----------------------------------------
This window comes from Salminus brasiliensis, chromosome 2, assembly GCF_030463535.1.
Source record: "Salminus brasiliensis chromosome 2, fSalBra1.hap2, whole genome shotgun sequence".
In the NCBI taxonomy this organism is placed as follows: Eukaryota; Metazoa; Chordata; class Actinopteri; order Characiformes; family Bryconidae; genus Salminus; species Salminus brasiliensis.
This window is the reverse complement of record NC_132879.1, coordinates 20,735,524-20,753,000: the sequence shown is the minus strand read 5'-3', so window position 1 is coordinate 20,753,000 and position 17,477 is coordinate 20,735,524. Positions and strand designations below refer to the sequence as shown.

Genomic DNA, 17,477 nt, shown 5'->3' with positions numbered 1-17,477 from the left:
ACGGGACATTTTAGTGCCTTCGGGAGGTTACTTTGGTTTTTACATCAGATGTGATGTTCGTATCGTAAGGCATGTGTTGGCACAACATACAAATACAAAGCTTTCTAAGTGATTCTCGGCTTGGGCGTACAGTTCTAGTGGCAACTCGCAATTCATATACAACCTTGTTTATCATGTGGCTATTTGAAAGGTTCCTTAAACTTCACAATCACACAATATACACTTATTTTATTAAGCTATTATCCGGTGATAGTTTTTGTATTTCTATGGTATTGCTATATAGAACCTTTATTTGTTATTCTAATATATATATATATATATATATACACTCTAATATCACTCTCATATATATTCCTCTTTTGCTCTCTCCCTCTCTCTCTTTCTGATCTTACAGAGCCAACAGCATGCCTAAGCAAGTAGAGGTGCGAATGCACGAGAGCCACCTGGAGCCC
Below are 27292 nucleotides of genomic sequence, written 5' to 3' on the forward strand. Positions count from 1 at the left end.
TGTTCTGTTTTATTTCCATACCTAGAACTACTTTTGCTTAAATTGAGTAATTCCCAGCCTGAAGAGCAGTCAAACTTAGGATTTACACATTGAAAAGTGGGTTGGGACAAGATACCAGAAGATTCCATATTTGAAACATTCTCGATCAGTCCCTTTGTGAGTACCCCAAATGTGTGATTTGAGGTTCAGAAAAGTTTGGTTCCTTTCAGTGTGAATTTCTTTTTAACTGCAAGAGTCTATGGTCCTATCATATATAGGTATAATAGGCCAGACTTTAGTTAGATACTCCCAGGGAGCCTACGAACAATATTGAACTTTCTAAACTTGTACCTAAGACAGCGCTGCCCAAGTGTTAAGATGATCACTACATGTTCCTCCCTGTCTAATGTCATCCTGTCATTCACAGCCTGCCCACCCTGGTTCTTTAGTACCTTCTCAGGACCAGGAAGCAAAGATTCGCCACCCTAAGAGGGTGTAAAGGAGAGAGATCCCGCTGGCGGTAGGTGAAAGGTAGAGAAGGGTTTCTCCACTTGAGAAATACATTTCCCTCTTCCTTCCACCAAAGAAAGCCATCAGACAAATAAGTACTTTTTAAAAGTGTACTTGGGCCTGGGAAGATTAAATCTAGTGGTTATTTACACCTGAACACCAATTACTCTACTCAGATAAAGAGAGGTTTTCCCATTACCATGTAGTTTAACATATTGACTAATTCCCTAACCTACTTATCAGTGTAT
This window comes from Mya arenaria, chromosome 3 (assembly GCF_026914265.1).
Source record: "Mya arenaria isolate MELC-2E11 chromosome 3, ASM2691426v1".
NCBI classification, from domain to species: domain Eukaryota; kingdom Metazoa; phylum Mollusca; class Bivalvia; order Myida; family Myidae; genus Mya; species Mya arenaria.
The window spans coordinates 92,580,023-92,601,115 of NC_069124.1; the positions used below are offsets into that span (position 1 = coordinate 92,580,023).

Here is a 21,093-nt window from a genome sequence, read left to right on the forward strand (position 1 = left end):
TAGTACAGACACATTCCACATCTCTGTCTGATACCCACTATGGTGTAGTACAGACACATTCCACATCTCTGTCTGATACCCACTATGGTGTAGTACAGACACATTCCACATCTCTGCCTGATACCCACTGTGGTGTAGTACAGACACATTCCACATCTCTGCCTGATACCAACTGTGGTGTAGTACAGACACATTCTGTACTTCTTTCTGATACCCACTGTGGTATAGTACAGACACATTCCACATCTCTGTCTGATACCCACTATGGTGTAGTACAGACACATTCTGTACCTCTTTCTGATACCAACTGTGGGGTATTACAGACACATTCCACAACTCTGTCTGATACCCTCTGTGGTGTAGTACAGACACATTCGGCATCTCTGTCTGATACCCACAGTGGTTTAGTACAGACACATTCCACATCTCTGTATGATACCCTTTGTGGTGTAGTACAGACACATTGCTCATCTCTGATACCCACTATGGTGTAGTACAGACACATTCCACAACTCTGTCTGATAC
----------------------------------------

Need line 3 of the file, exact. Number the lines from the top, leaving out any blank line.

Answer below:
In the NCBI taxonomy this organism is placed as follows: Eukaryota; Metazoa; Chordata; class Actinopteri; order Characiformes; family Bryconidae; genus Salminus; species Salminus brasiliensis.